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How would users here recommend charging batteries on a multiweek assignment to remote parts of sub-saharan Africa? Are there any solar powered chargers that work with Leica M10 batteries?

A multi week (or multi day) assignment anywhere definitely requires preparation and back up etc. I have done many, from planning to coordination of all aspects with the team and client, to scouting, to final selects etc. Film and digital. There are a number of things you could do regarding batteries and power, but unless I've missed it in the posts, I would strongly suggest more than one camera. I hope you have sufficient back up bodies and lenses, even if they are not all Leicas.

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The one rule to live by on a job like this with a finite time limit on client budget is don't rely on anyone to make anything happen for you.

 

If something is important you need to take it with you.

 

Don't expect your driver in a remote location like sub africa to have a working cigarette lighter plug. Even if they tell you it is. Things go wrong, things stop working, situations change, language barriers don't help.

Edited by Paul J
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wondering about the nature of your assignment and your customer is one thing.

 

and then there should be some planning done:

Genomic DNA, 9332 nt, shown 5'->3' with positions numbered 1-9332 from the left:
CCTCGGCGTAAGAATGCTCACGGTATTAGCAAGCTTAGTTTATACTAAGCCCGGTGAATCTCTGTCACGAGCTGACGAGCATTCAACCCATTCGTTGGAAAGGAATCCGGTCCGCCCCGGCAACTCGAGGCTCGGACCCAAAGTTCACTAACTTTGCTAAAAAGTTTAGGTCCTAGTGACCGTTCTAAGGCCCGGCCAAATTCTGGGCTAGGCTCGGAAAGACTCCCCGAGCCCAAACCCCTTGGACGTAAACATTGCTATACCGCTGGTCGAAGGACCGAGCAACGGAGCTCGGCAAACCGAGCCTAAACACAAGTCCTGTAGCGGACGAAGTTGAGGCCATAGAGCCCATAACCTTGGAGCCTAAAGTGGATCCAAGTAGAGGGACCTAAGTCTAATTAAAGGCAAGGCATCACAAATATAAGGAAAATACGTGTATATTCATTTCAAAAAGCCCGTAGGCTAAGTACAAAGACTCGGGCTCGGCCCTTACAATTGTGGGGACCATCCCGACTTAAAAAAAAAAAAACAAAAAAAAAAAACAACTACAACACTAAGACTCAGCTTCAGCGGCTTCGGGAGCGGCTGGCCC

an M6 with E6-films is not an option as the client doesnt want it (why?). but you would have to carry E6-Material if it was. each good for like 36 takes. you can easily carry a sparebattery in the same space where a 36-roll of E6-film can be carrie3d. this extra battery gives you about 300 shots till it fades. put your screen of and make it 500.

 

how many shots do you need on your journey? consider that our ancestors used to be stuck with rolls of 36 shots each and were able to proceed quite similar jobs to the one you are planning to do.

 

maybe you just get 10 extra batteries and you're done. you can easily resell them afte coming home.

 

any option of solar charger or 12V-plug in some ranmdom jeep (if it works at all) will leave you with a battery that is damaged by only halfcharging anyway. just because sun may set before your battery is completely charged or your jeep might run out of gas or have to be termined for noise reasons. so you would have to bring some extra batteries with you anyway. just double the amount and be aware of your shutterstrikes.

 

that should do.